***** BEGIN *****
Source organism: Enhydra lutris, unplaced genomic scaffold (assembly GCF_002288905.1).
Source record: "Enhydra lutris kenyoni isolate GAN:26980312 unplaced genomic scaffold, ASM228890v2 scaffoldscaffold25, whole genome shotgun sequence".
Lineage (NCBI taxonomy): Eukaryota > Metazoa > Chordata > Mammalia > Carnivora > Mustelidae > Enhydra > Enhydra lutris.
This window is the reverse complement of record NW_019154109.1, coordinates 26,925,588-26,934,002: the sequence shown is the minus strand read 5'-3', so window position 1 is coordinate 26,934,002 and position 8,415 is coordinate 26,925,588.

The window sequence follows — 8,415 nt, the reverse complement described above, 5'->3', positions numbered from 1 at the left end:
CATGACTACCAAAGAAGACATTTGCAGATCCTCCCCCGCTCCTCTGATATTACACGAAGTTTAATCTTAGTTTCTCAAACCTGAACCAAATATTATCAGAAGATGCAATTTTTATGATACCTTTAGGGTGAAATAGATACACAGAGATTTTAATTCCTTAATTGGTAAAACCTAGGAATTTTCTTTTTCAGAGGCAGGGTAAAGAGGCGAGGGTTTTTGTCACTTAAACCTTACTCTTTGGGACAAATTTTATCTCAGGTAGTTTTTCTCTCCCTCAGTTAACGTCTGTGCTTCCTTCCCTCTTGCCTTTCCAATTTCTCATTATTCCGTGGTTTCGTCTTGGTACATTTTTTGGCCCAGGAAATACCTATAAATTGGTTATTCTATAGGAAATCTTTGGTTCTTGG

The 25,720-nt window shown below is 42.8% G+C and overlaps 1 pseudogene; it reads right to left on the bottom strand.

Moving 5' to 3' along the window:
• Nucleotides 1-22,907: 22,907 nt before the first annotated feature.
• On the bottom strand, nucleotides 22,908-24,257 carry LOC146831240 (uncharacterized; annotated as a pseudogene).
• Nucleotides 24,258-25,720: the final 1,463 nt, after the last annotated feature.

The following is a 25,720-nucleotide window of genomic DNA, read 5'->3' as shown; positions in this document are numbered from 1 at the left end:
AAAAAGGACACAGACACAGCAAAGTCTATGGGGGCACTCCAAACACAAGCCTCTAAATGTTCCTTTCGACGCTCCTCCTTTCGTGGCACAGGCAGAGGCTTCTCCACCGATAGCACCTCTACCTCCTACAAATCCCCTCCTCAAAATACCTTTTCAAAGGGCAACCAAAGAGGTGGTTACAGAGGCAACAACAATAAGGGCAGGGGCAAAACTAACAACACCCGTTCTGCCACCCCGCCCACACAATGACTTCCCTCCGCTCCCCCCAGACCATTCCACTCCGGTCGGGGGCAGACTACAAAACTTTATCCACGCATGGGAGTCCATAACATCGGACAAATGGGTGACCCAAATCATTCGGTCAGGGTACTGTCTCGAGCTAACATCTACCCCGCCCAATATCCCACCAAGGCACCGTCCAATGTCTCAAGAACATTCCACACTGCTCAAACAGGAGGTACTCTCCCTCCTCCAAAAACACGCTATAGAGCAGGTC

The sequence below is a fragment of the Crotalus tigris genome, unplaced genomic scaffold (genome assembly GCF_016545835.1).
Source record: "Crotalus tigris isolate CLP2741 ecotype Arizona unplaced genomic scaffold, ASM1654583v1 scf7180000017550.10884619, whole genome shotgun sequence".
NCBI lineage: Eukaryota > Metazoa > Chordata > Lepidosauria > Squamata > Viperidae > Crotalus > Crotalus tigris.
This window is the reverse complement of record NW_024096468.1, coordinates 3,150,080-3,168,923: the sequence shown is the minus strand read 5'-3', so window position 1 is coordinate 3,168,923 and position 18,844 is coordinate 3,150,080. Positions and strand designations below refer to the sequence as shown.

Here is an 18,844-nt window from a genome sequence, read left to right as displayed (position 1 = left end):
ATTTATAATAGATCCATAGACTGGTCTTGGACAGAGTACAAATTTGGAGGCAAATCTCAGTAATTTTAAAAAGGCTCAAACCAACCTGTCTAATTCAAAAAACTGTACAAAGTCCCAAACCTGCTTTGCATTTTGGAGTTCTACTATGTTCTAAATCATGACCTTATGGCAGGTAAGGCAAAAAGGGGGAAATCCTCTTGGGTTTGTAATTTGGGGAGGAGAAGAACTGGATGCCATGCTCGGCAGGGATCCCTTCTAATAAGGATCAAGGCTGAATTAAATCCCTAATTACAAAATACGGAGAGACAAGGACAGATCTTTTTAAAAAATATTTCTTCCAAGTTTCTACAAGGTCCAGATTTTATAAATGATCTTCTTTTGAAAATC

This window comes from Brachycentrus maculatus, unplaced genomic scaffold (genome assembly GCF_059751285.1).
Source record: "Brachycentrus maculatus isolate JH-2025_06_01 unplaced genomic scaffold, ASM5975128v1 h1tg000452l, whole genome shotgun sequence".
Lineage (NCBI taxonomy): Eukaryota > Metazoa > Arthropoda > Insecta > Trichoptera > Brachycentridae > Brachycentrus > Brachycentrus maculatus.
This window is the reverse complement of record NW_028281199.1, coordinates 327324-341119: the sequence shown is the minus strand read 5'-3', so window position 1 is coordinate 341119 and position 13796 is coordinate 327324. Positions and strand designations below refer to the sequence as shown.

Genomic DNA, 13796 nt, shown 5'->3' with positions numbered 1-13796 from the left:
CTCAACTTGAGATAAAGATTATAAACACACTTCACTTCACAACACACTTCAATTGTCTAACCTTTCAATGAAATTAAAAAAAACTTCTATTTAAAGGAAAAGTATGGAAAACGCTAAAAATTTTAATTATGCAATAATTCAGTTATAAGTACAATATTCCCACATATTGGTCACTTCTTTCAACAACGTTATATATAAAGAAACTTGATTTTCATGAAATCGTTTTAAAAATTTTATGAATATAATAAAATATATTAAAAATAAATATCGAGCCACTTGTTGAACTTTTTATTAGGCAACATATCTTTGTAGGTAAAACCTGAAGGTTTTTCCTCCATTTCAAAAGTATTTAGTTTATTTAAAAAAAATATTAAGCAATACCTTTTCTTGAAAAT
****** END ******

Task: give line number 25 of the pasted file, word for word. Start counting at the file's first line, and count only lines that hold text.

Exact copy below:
CTCAACTTGAGATAAAGATTATAAACACACTTCACTTCACAACACACTTCAATTGTCTAACCTTTCAATGAAATTAAAAAAAACTTCTATTTAAAGGAAAAGTATGGAAAACGCTAAAAATTTTAATTATGCAATAATTCAGTTATAAGTACAATATTCCCACATATTGGTCACTTCTTTCAACAACGTTATATATAAAGAAACTTGATTTTCATGAAATCGTTTTAAAAATTTTATGAATATAATAAAATATATTAAAAATAAATATCGAGCCACTTGTTGAACTTTTTATTAGGCAACATATCTTTGTAGGTAAAACCTGAAGGTTTTTCCTCCATTTCAAAAGTATTTAGTTTATTTAAAAAAAATATTAAGCAATACCTTTTCTTGAAAAT